New foundation promotes religious freedom as good for business
For more than a decade, Brian Grim has gathered and analyzed data about where religion is practiced and suppressed around the world.
His research shows a world where 84 percent of the population says it is religious, but where restrictions and hostilities against the freedom to practice one's faith are rising. In 2012, the percentage of people living in countries where social hostilities and government restrictions against religion that are considered extreme climbed to 76 percent — a six-year high.
But Grim also noticed a correlation between religious freedom and economic growth — where the freedom to worship is suppressed so are jobs and business opportunities and vice versa. That connection sparked the idea that commerce could play a part in reversing the trend of increasing hostilities toward religious minorities.
Now, the 54-year-old leading expert on the global religious landscape is acting on that idea. Last week, Grim left his job as a senior researcher at the Pew Research Center and became president of the Religious Freedom & Business Foundation. The new venture will enlist business leaders and trade groups from around the world in an ambitious effort to enhance religious freedom through economic opportunity.
"I’ve come to see that this is on of the most promising new ways to address the rising tide that I have been documenting and measuring," he said. "What I am doing is the result of looking at data and trends and I tried to see what might make a difference. And I think this might make a big difference."
Grim is not alone in recognizing the tie between religious freedom and economic growth. Academics at Harvard and Boston universities have drawn the same conclusions. Diplomats and human rights advocates have also joined the chorus that society in general benefits when people are allowed to observe their faith.
In the international business community more than 10,000 corporate participants and stakeholders in more than 130 countries have signed onto the the United Nations Global Compact, which proclaims a corporate responsibility to uphold human rights, including the "freedom of thought, conscience and religion" and religious accommodation of employees.
"But when businesses are approached with the idea there are two responses: 'How much is this going to cost me?' and 'I don’t really understand how religion and business relate,'" Grim said.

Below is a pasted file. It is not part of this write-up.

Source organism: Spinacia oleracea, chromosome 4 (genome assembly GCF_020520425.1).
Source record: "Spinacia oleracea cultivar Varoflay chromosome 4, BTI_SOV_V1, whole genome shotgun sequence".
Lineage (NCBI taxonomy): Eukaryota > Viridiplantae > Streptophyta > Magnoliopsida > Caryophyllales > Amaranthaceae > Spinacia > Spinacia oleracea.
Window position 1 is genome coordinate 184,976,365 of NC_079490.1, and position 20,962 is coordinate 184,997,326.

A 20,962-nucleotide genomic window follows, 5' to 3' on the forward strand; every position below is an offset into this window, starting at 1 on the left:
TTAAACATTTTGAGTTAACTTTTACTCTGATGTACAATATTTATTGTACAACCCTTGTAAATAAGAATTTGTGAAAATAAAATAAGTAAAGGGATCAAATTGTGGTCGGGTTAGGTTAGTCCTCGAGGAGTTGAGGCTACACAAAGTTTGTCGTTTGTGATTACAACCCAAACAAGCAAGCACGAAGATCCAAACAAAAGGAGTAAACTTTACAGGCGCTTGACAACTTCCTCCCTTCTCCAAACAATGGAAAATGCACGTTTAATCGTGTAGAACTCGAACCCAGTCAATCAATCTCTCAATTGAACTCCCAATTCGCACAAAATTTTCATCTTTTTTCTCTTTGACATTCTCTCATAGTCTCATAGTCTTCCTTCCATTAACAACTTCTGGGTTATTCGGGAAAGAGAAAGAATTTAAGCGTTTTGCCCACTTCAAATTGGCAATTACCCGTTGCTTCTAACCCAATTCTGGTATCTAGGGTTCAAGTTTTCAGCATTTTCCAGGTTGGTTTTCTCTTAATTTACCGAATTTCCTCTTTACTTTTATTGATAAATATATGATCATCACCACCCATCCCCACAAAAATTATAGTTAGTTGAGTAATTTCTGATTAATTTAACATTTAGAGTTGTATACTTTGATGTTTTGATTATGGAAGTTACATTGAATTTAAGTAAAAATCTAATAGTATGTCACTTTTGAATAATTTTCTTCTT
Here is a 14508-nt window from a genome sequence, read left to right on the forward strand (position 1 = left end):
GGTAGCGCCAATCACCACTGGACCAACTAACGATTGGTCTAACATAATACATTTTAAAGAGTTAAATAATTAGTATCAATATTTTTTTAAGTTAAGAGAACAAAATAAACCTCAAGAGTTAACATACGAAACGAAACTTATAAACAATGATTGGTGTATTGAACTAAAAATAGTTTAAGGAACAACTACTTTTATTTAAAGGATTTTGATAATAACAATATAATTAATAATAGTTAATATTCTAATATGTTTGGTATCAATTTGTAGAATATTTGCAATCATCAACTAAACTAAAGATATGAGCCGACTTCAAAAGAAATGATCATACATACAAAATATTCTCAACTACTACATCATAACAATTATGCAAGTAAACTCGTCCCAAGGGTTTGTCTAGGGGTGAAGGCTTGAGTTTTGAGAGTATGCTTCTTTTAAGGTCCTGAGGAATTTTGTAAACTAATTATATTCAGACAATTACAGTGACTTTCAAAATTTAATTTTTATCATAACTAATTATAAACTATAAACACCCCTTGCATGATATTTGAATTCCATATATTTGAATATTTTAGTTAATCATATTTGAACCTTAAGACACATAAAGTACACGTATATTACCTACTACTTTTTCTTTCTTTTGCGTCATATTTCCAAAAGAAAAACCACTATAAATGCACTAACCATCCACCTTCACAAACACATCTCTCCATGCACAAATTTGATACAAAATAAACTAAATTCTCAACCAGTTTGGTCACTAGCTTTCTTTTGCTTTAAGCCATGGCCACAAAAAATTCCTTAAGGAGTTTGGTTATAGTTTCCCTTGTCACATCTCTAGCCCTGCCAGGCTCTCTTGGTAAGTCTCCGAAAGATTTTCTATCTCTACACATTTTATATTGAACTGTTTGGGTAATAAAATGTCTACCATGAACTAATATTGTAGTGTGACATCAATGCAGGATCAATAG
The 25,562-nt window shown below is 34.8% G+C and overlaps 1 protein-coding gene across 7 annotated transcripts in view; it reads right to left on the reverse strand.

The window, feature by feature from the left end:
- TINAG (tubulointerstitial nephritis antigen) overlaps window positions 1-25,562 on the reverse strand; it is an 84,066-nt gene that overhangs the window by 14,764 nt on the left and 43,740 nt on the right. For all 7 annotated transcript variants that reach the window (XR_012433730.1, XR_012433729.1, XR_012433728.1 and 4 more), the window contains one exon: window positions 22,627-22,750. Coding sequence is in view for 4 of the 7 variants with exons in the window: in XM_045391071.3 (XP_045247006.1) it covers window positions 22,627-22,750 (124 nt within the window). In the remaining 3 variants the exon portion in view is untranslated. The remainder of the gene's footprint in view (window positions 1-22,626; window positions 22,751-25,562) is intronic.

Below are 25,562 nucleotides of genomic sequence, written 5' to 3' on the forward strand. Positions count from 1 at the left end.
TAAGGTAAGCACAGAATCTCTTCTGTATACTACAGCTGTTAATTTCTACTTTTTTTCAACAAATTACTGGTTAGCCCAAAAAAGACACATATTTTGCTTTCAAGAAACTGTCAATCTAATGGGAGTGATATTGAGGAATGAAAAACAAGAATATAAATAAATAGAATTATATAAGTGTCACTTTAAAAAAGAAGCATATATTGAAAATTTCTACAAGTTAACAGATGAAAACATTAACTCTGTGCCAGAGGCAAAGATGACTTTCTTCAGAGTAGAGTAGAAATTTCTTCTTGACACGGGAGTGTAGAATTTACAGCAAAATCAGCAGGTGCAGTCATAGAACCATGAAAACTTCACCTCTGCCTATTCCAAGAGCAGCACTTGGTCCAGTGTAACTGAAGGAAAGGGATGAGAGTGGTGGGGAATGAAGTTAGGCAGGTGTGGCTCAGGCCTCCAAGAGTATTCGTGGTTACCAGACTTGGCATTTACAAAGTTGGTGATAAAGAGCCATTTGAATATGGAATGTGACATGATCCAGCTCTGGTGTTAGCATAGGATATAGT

For many executives religion is a red flag that signals bad publicity and conflicts better resolved by government, explained Paul Godfrey, the William and Roceil Low professor of business strategy at Brigham Young University's Marriott School of Management.
"Most businesses see their role as avoiding controversial issues and religion is seen to be a polarizing force in many societies. Businesses tend to stay away from that because they don't want to alienate anybody," Godfrey said.
But whether managers recognize it or not, religion impacts the employee and customer base of their business, Godfrey said, and it is in an executive's interest to be aware of that and have the tools to manage it.
That doesn't mean advocating a certain belief over others, he said, but accommodating religious freedom and diversity within the company and in the marketplace.
"There are many things that people in business monitor, but they never thought of this, which is often right in their face, as something that can be analyzed or understood," said Grim. "And perhaps their own actions could make a difference to solve issues that are also good for their bottom line."
Making the connection
Like the numerous statistical trends Grim rattles off from memory, he recalls story after story of conversations in just the past year with business, trade and government leaders that made them believers in commerce as an avenue to religious freedom.
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